Entry Nickname: Burning Down the House
Title: The Farmer’s Wife
Word Count: 60k
Genre: Adult Fiction
Samuel and Lillian Miller have spent their entire married life in the farmhouse Sam built by hand. When the house goes up in flames, Lillian barely escapes with her life. Samuel is not as lucky. Fire crews attempt to control the blaze, leaving Lillian with nothing to do but watch helplessly as she loses everything she’s ever cherished.
Lillian’s granddaughter, Jody, arrives at the house just after the first fire truck and offers Lillian both comfort and her spare bedroom. In the days following Samuel’s death, Jody struggles to help her grandmother return to a sense of normalcy. Together, they sift through what the fire left behind. They unearth more than Jody ever expected. Lillian has collected her fair share of secrets over the course of her marriage, and the true cause of the house fire may prove to be the most shocking.
A rich portrayal of rural life in upstate New York, The Farmer’s Wife explores the power of memory, the bonds of family, and the solidarity that comes with shared secrets.
The heat is suffocating, so we keep our distance. The shadows of the flames flicker across our faces as we watch the house burn. Four eyes stare, entranced as the house sacrifices itself to the fire.
The powder blue paint bubbles and peels from the wooden siding like sunburned skin. It cowers in front of the flames, dripping fiery blue drops onto the singed grass. Bit by bit, the color is devoured until the siding becomes a charred remnant of its former self. Pieces of it cling to the foundation it has held for more than fifty years, but I know it won’t be long until they, too, are torn away. They glow bright orange when the wind blows against them, then fade into the night's blackness.
I peel my eyes away from the blaze to glance at my grandmother. Her aged cheeks are dry. The heat from the flames prevents her tears from falling. She stands silent, just as helpless as the rest of us. I can’t recall a time when I have ever considered her helpless. Yet even her well of control can’t douse the inferno before us, so we just watch it burn.
Ashes dance through the air, fiery around the edges at first, then fading as the air sucks the warmth from them. One lodges itself in my grandmother's hair. She’s unaffected by its landing.
Entry nickname: The Connecting Thread
Title: The ORCHAD
Word Count: 60k
Genre: Literary Fiction
A parcel of land is the connecting thread between several generations of strangers in the 60,000-word literary fiction novel THE ORCHARD.
In the midst of the Great Depression, widow Gwendolyn Meeker Hobbs enlists the help of seasoned farmhand Charlie and protégé Phillip to run her 80-acre citrus grove. As she fights to protect her orange groves from development, she imparts to Phillip her respect for the land, "I may have a piece of paper that says I own this land, but nobody but Mother Nature herself really owns any of this. She can take it back any time she wants. Be wary of nature’s fury. She’s got a vile temper when she’s angry.”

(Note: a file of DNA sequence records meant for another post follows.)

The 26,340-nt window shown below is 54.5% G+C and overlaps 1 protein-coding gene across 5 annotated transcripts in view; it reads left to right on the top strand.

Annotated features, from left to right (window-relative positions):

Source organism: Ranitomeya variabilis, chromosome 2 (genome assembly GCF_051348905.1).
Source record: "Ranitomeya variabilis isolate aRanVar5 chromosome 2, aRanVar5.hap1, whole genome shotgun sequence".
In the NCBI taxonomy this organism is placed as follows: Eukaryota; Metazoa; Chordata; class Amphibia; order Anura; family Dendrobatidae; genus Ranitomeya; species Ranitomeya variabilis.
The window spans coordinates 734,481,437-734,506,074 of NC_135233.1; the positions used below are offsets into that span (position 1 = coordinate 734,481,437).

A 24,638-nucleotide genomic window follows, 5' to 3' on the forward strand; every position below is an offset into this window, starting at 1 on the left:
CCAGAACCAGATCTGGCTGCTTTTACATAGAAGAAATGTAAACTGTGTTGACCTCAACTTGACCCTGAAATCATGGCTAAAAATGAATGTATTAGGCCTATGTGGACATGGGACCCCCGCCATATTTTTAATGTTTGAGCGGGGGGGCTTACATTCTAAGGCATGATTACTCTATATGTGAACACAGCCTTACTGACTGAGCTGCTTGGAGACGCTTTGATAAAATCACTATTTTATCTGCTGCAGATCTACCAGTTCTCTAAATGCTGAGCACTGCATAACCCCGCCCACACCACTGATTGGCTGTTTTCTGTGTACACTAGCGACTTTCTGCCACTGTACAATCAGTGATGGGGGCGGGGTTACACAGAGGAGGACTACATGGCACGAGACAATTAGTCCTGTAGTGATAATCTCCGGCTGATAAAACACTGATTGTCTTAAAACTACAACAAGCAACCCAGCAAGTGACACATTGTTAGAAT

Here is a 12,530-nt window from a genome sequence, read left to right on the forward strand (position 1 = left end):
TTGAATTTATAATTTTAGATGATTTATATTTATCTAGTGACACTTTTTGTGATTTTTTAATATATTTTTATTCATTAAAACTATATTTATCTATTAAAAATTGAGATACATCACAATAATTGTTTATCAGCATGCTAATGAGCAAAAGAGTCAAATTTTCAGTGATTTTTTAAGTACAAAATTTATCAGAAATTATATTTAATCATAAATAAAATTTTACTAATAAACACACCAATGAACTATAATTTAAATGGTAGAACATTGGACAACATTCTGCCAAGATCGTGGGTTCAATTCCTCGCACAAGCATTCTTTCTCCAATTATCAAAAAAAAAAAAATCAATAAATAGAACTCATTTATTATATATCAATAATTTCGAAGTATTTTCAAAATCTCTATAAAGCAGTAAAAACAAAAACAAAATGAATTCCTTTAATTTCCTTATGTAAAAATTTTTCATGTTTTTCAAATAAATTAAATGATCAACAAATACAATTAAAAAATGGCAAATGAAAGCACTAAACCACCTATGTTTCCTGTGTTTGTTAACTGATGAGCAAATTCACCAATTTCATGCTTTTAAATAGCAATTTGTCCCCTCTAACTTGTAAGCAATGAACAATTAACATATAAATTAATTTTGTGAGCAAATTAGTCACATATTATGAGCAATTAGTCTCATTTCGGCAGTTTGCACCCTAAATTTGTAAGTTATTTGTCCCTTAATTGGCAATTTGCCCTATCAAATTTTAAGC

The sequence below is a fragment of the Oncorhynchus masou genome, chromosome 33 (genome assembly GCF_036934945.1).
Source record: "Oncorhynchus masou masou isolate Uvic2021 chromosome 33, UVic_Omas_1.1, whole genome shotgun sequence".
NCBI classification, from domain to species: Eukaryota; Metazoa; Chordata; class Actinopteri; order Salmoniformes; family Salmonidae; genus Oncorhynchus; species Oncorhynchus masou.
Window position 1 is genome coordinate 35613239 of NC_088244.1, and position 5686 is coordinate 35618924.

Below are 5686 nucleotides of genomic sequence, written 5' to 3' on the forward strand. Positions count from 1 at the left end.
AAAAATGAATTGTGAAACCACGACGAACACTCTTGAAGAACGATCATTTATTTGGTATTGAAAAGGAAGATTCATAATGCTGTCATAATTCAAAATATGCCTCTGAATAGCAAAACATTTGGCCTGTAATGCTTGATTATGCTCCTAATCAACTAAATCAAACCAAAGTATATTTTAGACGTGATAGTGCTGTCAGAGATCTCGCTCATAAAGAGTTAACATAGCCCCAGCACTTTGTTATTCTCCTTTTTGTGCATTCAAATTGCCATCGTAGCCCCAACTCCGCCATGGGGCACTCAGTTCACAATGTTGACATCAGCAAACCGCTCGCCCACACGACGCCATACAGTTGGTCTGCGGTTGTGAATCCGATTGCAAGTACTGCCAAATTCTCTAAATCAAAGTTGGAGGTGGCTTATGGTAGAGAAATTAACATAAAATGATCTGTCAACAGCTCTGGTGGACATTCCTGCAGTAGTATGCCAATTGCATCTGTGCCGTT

Faced with financial ruin, Gwendolyn must begin selling off her acreage. As the property passes from one owner to the next, the rural landscape succumbs to urbanization, and the struggles of its inhabitants reflect the changing times. Ryuichi Nakamura moves his family to Southern California to grow a new kind of strawberry, but when America enters World War II, his life is changed forever. Carl Roberts wants his piece of the American Dream but soon realizes prosperity comes at a high price. Suburban housewives Hazel and Cora struggle to find their place in a modern world while one of them grapples with a life-threatening secret. And George, who has hit rock bottom, finds renewed hope in the wake of a devastating wildfire.
Set against a rich backdrop of California history, THE ORCHARD is a compelling tale of perseverance, despair, transformation and hope that will engage readers from the first harvest until the last trees are lost to eminent domain.
Gwendolyn tied her apron securely over her mourning dress and smoothed the fabric nervously. From her kitchen window, she kept a watchful eye on the squall as she dried the breakfast dishes. Out in the orchard, the citrus trees swayed in unison under the darkened sky, their branches quivering in anticipation of those first drops of rain. Like those trees in the grove, Gwendolyn longed for the quenching showers promised by the impending storm. Though not the worst drought she’d seen, it had been the hardest to weather.
Upstairs a loose shutter banged against the wall, informing her of a window she neglected to fasten. A flash of lightning illuminated the orchard, allowing a momentary glimpse of the trees, shaking wildly, their gentle rain dance now abandoned to the force of the gale.
Gwendolyn counted to herself, one, two, three…
In all her years marking the seconds, she never ceased being surprised by the thunder. But more on edge than usual, she took a double fright when the thunderclap echoed among the trees and rattled the panes throughout the house. The skillet she was drying slipped from her hands and clattered against the cast iron sink.
She unlatched the casement window and nudged it open. The crisp air wafted in and mixed with the stale warmth of the kitchen. She drew in a deep breath, and the aroma of the citrus, the garden, and the dampness filled her lungs. In that moment he was there, his arm around her waist, smelling of tobacco and dirt.